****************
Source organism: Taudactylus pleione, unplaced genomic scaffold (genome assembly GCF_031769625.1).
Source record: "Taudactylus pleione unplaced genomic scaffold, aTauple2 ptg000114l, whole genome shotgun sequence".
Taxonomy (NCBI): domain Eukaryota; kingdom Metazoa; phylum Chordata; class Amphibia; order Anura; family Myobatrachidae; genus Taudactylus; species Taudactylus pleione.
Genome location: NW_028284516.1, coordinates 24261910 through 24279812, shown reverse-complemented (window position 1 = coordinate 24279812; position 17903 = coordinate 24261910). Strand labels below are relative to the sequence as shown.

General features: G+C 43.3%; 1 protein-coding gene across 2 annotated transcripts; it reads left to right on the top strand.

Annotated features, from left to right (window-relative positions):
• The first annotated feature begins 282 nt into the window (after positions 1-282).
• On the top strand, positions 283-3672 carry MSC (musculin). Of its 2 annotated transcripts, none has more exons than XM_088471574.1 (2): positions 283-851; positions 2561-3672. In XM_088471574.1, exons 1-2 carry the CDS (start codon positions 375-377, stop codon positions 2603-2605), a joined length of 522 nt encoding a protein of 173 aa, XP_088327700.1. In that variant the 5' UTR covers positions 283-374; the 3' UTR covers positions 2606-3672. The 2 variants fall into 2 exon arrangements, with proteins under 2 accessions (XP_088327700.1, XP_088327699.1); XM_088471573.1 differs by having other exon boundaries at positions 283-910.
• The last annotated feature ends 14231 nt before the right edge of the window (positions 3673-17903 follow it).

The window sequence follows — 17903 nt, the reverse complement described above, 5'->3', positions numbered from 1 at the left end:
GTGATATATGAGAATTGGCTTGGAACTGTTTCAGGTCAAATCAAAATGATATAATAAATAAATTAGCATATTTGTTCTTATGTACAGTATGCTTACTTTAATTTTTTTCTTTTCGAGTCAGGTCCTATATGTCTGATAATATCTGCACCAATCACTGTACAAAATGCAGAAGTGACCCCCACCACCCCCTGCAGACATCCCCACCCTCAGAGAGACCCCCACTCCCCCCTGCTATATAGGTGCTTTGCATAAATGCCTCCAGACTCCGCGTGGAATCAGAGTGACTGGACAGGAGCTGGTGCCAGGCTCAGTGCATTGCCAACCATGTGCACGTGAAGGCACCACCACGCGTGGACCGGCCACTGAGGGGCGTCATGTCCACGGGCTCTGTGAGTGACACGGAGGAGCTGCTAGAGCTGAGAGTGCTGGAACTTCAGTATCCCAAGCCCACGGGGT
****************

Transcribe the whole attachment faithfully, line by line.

Source organism: Taudactylus pleione, unplaced genomic scaffold (genome assembly GCF_031769625.1).
Source record: "Taudactylus pleione unplaced genomic scaffold, aTauple2 ptg000114l, whole genome shotgun sequence".
Taxonomy (NCBI): domain Eukaryota; kingdom Metazoa; phylum Chordata; class Amphibia; order Anura; family Myobatrachidae; genus Taudactylus; species Taudactylus pleione.
Genome location: NW_028284516.1, coordinates 24261910 through 24279812, shown reverse-complemented (window position 1 = coordinate 24279812; position 17903 = coordinate 24261910). Strand labels below are relative to the sequence as shown.

General features: G+C 43.3%; 1 protein-coding gene across 2 annotated transcripts; it reads left to right on the top strand.

Annotated features, from left to right (window-relative positions):
• The first annotated feature begins 282 nt into the window (after positions 1-282).
• On the top strand, positions 283-3672 carry MSC (musculin). Of its 2 annotated transcripts, none has more exons than XM_088471574.1 (2): positions 283-851; positions 2561-3672. In XM_088471574.1, exons 1-2 carry the CDS (start codon positions 375-377, stop codon positions 2603-2605), a joined length of 522 nt encoding a protein of 173 aa, XP_088327700.1. In that variant the 5' UTR covers positions 283-374; the 3' UTR covers positions 2606-3672. The 2 variants fall into 2 exon arrangements, with proteins under 2 accessions (XP_088327700.1, XP_088327699.1); XM_088471573.1 differs by having other exon boundaries at positions 283-910.
• The last annotated feature ends 14231 nt before the right edge of the window (positions 3673-17903 follow it).

The window sequence follows — 17903 nt, the reverse complement described above, 5'->3', positions numbered from 1 at the left end:
GTGATATATGAGAATTGGCTTGGAACTGTTTCAGGTCAAATCAAAATGATATAATAAATAAATTAGCATATTTGTTCTTATGTACAGTATGCTTACTTTAATTTTTTTCTTTTCGAGTCAGGTCCTATATGTCTGATAATATCTGCACCAATCACTGTACAAAATGCAGAAGTGACCCCCACCACCCCCTGCAGACATCCCCACCCTCAGAGAGACCCCCACTCCCCCCTGCTATATAGGTGCTTTGCATAAATGCCTCCAGACTCCGCGTGGAATCAGAGTGACTGGACAGGAGCTGGTGCCAGGCTCAGTGCATTGCCAACCATGTGCACGTGAAGGCACCACCACGCGTGGACCGGCCACTGAGGGGCGTCATGTCCACGGGCTCTGTGAGTGACACGGAGGAGCTGCTAGAGCTGAGAGTGCTGGAACTTCAGTATCCCAAGCCCACGGGGT